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View of Self

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So I have been thinking and reading about Keirsey temperament theory (yes this is my idea of fun!) and came across a particularly intriguing concept. This idea described the view of self, making the assertion that an inflated view of self causes insecurity, while a low view of self contributes to feelings of guilt and over responsibility. Let me break that down a bit. High sense of self=feelings of insecurity. Low sense of self=feelings of guilt. Insecurity the result of a big ego? That’s a surprising idea-I confess I find myself more frequently on the insecure side than guilty side, but never considered this being the result of an overly robust view of self. Unfortunately Keirsey didn’t expand on the idea much, so in absence of his wisdom I will contribute my own.

Where do feelings of insecurity show up? Imagine going to a party and not making a deep connection, being with a close friend and not experiencing two worlds converging into one, not receiving the deserved praise or recognition at work. Put that way, it certainly does sound like inflated view of self doesn’t it? The growth oriented response when met with such feelings would be, essentially, to not get so worked up. Why is praise and positive feedback required in all interactions to feel content? Perhaps it is about embracing the normality of a social function, or the day to day of input/output at work without needing the earth to shatter. The view that I am a citizen of the world, not the shining star that it revolves around.

In my practice I see more of the opposite- feelings of guilt and over responsibility. Why is this created by a low sense of self? If you view others as more important, more successful, more popular (insert your own “more” here…), anything that could possibly go wrong is because of something you did, or maybe because of some deficiency you have as a person. Let’s say your best friend calls you crying about the distance she feels between you. It may not be a statement about whether or not you are a good friend, whether you are loved, whether you are enough. A person on the low view of self side of things might over apologize, over identify, over internalize the reasons for the upset. Perhaps the true reasons are the result of circumstances both within her and between you. Growth for the low sense of self person would be to explore the reasons that contribute to your friend’s outburst, rather than jump in with an apology and guilty conscience. So that is not to say the way to balance for a low sense of self person is to never say I’m sorry. That would be an exaggeration, and exaggeration of behavior on either side always leads to deterioration of health and balance. The low sense of self person is on the “I’m sorry” extreme side of things, and needs to see where else responsibility exists. In the example I gave here, a low self person should only take responsibility for what truly is hers to own.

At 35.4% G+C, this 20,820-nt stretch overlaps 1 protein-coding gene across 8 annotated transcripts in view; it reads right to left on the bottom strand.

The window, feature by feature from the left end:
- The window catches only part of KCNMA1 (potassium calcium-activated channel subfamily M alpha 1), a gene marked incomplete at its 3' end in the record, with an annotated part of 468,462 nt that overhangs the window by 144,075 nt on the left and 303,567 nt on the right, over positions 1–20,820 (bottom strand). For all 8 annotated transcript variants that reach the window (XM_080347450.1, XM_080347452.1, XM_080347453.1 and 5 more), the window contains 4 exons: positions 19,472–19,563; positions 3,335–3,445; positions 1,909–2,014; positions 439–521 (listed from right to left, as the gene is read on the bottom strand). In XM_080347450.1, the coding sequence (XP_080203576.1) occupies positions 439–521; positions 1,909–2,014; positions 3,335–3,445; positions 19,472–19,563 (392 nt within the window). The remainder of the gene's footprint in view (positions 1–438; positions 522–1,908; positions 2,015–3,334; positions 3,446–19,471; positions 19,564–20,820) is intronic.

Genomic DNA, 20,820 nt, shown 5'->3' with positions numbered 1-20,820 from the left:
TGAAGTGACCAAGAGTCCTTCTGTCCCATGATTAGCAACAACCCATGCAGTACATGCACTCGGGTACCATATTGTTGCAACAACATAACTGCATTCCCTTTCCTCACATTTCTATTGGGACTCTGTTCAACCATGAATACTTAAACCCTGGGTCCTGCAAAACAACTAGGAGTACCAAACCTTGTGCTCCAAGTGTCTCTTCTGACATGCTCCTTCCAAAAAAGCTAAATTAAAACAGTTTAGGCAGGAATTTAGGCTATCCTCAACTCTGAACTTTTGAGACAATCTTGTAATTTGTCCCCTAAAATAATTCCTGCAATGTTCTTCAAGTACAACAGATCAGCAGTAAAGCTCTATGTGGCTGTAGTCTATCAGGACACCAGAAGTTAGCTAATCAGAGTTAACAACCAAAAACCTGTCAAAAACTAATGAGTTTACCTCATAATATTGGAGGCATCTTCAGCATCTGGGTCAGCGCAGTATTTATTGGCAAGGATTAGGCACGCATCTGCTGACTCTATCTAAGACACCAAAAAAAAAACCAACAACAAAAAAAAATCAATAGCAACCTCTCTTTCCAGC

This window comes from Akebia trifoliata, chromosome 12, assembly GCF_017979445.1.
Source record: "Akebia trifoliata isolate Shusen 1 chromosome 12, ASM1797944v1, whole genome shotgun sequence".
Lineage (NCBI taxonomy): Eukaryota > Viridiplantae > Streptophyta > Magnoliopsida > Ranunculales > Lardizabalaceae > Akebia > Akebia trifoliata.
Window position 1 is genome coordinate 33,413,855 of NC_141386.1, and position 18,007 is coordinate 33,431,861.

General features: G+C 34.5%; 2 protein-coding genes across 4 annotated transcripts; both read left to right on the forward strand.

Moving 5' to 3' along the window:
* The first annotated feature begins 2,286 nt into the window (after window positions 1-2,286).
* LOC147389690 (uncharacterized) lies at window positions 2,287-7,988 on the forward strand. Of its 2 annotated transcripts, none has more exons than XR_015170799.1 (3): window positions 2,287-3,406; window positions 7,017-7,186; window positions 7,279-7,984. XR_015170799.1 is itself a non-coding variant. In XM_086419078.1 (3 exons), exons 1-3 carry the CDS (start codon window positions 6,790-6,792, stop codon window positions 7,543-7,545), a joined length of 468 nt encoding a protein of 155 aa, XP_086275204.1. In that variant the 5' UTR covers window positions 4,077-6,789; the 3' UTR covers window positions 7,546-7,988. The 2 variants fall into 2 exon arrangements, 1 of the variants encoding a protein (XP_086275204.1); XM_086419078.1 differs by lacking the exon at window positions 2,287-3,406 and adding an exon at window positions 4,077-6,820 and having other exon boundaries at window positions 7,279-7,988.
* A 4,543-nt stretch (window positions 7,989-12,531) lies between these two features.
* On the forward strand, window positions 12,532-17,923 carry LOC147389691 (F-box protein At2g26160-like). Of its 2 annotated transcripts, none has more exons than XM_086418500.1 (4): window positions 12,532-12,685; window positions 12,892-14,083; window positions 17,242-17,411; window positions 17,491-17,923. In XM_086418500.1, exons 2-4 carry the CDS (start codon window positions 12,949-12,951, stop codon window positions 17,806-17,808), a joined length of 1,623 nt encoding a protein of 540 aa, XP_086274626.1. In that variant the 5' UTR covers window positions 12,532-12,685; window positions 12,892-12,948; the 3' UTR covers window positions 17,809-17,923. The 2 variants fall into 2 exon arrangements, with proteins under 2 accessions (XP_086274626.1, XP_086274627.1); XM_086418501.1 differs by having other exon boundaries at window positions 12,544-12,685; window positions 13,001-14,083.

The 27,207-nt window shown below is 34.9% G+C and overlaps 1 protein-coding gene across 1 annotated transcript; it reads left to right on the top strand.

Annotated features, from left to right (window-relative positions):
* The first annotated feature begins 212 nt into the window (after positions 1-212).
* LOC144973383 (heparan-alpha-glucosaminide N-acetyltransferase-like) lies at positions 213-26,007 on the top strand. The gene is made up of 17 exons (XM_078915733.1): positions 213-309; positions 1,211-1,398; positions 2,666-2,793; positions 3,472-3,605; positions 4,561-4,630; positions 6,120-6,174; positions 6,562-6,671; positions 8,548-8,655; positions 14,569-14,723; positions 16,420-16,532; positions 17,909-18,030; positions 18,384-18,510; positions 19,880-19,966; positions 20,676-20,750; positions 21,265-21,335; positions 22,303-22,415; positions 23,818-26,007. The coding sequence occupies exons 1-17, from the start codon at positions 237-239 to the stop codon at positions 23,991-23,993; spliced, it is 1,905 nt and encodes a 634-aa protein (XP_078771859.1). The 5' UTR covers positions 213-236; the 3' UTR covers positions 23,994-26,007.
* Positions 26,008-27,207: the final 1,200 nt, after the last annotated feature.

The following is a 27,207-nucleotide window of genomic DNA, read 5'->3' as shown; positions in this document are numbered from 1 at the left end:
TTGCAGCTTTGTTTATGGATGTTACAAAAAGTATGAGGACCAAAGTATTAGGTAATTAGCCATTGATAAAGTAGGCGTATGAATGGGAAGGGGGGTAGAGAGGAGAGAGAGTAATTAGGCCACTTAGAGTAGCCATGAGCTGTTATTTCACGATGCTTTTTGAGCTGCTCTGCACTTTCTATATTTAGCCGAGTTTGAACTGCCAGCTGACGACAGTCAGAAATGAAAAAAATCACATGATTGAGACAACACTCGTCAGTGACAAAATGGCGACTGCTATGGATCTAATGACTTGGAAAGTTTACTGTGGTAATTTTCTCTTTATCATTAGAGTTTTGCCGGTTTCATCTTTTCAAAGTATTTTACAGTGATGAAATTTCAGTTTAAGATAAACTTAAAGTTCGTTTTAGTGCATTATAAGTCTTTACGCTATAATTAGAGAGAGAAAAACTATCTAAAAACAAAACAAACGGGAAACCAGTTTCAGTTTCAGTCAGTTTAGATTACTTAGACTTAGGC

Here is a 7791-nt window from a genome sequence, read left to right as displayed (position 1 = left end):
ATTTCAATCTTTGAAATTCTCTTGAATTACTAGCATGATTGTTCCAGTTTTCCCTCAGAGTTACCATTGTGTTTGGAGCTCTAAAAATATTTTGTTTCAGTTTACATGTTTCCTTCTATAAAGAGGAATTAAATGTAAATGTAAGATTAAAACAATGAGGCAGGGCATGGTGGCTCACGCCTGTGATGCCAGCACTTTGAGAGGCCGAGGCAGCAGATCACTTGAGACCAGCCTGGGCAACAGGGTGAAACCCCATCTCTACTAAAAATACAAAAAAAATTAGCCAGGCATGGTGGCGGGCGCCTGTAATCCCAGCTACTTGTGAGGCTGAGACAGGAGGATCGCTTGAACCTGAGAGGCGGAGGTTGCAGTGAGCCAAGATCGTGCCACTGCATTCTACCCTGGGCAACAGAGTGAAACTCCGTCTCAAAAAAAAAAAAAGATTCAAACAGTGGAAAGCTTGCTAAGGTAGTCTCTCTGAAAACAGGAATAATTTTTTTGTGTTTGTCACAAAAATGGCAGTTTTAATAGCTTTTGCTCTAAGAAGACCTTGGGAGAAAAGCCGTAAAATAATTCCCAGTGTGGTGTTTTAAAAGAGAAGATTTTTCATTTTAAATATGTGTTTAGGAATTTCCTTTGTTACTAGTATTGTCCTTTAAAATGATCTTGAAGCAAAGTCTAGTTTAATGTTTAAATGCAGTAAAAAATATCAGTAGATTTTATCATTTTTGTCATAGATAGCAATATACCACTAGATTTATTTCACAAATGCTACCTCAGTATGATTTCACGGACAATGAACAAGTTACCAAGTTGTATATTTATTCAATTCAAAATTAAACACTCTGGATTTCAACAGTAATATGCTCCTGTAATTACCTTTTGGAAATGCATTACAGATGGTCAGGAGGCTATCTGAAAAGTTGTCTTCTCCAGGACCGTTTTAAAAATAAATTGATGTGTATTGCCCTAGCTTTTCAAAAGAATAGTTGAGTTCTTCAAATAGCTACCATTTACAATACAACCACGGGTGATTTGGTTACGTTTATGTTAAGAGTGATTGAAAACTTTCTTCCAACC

Some thoughts on application-

Team Ego inflation:
-Notice when you feel insecure. What was missing from that interaction that you were looking for? What should an everyday citizen of the world expect from that interaction?

And for team missing Ego:
-Notice when you feel guilty or responsible for problems. Who or what shares that responsibility with you? If the same situation occurred in the life of your most beloved friend, how much responsibility would you ascribe to them in that situation?

I’d love to hear your thoughts on this topic. Feel free to comment and/or send me a note. Also as I’m gearing up my blogging habit, anyone have a topic they would like to see me chat about?
Thanks for stopping by.
Jan

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